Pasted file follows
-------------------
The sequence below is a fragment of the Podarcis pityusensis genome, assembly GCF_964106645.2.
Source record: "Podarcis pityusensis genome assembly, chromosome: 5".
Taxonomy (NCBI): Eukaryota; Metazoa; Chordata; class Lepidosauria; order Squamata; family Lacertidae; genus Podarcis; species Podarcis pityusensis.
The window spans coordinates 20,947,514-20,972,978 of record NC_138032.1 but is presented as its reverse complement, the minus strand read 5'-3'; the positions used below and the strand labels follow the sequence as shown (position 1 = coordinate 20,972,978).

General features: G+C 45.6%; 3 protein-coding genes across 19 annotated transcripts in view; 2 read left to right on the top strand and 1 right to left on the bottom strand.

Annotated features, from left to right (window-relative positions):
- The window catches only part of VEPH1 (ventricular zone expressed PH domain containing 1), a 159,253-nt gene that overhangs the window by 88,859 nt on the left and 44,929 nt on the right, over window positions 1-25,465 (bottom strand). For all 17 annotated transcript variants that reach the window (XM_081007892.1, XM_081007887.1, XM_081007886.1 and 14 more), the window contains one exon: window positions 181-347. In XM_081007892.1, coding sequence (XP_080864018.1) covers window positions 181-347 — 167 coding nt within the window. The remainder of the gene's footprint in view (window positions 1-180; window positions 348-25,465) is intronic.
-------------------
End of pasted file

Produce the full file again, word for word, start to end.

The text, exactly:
The sequence below is a fragment of the Podarcis pityusensis genome, assembly GCF_964106645.2.
Source record: "Podarcis pityusensis genome assembly, chromosome: 5".
Taxonomy (NCBI): Eukaryota; Metazoa; Chordata; class Lepidosauria; order Squamata; family Lacertidae; genus Podarcis; species Podarcis pityusensis.
The window spans coordinates 20,947,514-20,972,978 of record NC_138032.1 but is presented as its reverse complement, the minus strand read 5'-3'; the positions used below and the strand labels follow the sequence as shown (position 1 = coordinate 20,972,978).

General features: G+C 45.6%; 3 protein-coding genes across 19 annotated transcripts in view; 2 read left to right on the top strand and 1 right to left on the bottom strand.

Annotated features, from left to right (window-relative positions):
- The window catches only part of VEPH1 (ventricular zone expressed PH domain containing 1), a 159,253-nt gene that overhangs the window by 88,859 nt on the left and 44,929 nt on the right, over window positions 1-25,465 (bottom strand). For all 17 annotated transcript variants that reach the window (XM_081007892.1, XM_081007887.1, XM_081007886.1 and 14 more), the window contains one exon: window positions 181-347. In XM_081007892.1, coding sequence (XP_080864018.1) covers window positions 181-347 — 167 coding nt within the window. The remainder of the gene's footprint in view (window positions 1-180; window positions 348-25,465) is intronic.